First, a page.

About carers

Carers make a valuable and important contribution to our community by supporting people with a need for assistance.

Data from the Australian Bureau of Statistics in 2018 estimates that about 533,200 Queenslanders (1 in 9), or 10.9 per cent of the state’s population indicated they were carers. This includes:

  • parents caring for their child with disability or chronic illness
  • adults caring for other adults—such as someone caring for a frail, elderly person or their spouse or partner; an adult son or daughter caring for elderly parents; or a neighbour providing ongoing support
  • young carers up to 25 years of age caring for or involved in the care of a parent, sibling or relative.

In addition to supporting people with a disability, carers also assist people for a range of other reasons, such as frailty, mental illness or chronic illness or pain.

Grandparents can also be carers where they are the primary caregivers and decision makers for their grandchildren who live with them, assuming a parenting role for a second time.

Carers come from all walks of life and backgrounds, and all parts of the state. Most of us will be a carer at some time in our life.

The contribution of carers

Carers provide ongoing, unpaid care or support for family members or friends who need help with everyday tasks because of frailty, disability, mental illness, chronic or terminal illness. Carers may also support children whose parents are unable to look after them. Importantly, carers have different needs to the people they support.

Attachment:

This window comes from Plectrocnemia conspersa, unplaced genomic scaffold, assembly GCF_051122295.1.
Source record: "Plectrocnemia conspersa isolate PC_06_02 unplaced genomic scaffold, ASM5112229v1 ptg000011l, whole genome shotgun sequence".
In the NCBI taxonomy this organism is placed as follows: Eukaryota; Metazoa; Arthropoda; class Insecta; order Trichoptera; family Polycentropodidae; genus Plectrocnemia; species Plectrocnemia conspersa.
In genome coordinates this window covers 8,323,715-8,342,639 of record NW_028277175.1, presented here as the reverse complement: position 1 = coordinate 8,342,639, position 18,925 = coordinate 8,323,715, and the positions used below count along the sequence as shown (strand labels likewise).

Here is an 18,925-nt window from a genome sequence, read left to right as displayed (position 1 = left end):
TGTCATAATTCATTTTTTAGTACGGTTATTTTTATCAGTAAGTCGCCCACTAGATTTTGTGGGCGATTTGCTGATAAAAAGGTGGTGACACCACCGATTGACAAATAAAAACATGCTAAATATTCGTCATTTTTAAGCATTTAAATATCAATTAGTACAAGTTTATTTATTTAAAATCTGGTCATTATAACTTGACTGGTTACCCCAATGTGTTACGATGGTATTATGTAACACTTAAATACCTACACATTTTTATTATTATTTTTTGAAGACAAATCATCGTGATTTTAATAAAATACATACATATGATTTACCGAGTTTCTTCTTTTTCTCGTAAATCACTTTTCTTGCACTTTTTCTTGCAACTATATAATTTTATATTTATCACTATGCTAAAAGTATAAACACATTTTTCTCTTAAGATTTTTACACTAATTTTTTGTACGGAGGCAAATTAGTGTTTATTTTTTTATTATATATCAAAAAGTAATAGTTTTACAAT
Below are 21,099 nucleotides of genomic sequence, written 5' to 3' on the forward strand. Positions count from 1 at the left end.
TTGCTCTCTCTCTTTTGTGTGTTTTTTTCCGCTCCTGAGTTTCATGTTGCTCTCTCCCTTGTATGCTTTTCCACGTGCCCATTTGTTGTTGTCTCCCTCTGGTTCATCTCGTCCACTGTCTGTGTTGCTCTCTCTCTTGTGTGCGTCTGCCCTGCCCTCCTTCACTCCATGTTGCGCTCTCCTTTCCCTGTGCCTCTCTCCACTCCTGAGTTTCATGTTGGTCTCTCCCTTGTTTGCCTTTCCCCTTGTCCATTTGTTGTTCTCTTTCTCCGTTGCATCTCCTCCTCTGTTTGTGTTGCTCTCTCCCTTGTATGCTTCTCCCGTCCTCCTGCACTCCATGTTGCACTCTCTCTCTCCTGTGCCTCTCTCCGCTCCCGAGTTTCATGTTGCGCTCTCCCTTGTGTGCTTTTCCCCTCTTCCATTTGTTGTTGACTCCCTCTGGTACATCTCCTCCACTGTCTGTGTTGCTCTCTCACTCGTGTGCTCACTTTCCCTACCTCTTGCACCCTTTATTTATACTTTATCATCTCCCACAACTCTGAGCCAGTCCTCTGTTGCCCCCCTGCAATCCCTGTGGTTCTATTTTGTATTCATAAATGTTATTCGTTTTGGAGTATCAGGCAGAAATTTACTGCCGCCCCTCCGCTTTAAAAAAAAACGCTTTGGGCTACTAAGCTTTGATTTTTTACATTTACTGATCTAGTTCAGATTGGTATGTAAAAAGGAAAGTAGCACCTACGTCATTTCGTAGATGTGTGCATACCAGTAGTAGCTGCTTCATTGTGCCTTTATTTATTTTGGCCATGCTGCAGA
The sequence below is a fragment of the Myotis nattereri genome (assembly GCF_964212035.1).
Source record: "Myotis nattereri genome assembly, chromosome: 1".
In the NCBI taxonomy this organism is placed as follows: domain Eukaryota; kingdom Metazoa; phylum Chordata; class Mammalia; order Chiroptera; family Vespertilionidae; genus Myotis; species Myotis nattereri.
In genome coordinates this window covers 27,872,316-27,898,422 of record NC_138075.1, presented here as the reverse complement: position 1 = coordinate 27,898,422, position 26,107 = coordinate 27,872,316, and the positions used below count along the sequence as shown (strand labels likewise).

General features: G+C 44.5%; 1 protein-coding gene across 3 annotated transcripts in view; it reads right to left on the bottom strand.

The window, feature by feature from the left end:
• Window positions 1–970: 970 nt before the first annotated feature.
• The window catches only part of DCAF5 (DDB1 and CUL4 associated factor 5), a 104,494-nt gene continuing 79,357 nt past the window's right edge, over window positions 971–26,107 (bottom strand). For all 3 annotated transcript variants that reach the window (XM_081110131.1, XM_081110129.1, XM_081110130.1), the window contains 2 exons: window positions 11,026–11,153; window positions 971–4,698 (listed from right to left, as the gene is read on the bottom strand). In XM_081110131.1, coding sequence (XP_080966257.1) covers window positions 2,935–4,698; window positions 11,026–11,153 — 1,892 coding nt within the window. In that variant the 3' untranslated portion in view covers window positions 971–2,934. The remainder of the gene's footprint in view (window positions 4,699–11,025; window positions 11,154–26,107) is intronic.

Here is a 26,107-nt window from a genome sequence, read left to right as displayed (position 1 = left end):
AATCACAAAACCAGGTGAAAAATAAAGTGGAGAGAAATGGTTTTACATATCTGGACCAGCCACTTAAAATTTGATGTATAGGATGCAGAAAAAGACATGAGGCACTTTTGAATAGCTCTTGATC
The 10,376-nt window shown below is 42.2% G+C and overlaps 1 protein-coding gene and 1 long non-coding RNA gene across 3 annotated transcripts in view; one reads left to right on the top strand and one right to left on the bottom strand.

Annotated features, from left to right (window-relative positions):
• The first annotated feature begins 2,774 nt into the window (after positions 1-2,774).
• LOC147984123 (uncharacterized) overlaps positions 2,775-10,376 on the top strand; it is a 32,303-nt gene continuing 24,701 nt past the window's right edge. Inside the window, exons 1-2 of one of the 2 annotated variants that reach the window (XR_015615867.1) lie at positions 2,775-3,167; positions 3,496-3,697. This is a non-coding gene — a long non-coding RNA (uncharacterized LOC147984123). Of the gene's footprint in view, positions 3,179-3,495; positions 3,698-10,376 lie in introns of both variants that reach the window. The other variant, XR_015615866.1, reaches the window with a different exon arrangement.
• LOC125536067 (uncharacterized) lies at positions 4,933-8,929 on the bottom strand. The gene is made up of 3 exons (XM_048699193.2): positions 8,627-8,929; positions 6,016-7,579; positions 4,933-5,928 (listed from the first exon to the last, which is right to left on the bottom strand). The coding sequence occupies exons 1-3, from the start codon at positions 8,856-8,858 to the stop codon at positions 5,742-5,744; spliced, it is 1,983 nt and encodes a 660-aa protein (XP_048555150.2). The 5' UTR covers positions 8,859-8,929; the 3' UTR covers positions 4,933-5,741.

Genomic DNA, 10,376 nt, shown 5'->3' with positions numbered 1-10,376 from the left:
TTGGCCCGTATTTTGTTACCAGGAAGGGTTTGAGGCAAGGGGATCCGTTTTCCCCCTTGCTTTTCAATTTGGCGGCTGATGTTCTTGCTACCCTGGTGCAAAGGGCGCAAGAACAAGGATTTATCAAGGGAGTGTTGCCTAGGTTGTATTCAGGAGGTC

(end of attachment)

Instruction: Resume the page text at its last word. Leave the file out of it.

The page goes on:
lnformal care may be a precursor to, take the place of, or complement formal care provided by government or non-government agencies. For a person with a disability, informal care can be ongoing or given for a defined period of time. It may be for a few hours a week or full-time. For grandparent carers, care is often full-time until the child turns 18 and is able to make their own decisions.

It has been estimated that it would cost almost $78 billion a year to replace the contribution of Australia's carers with paid services.

Often carers may have dual caring roles. For example, a person may care for a family member with a disability and also for an older parent. Some carers may provide lifelong care to a child with a disability and then, later in life, become a carer for elderly parents or relatives.

Carers may want to perform a caring role, but may also feel differently about performing this role at times. As a community, we need to support and help carers in the work that they do.

Challenges faced by carers

Carers can face challenges as part of their caring role, including:

  • Education—The nature of the caring role and its associated time constraints mean carers are less likely to participate in education, and are more likely to experience difficulty coping with and completing studies. Young carers in the school system are particularly vulnerable to experiencing challenges with their studies.
  • Employment—Carers have a lower rate of participation in the workforce, especially primary carers who provide the majority of support to a person.
  • Financial—Reduced workforce participation can lead to carers having a lower income, and also experiencing financial difficulties.
  • Social, emotional and physical wellbeing—Primary carers report lower overall life satisfaction, more feelings of fatigue and depression and a diminished sense of overall wellbeing.

People may not always want to reveal their caring role to others. Community attitudes sometimes associated with disability, mental illness and caring may prevent carers from disclosing their caring role. Many carers may also see their caring role as a personal responsibility they have within their extended family and community.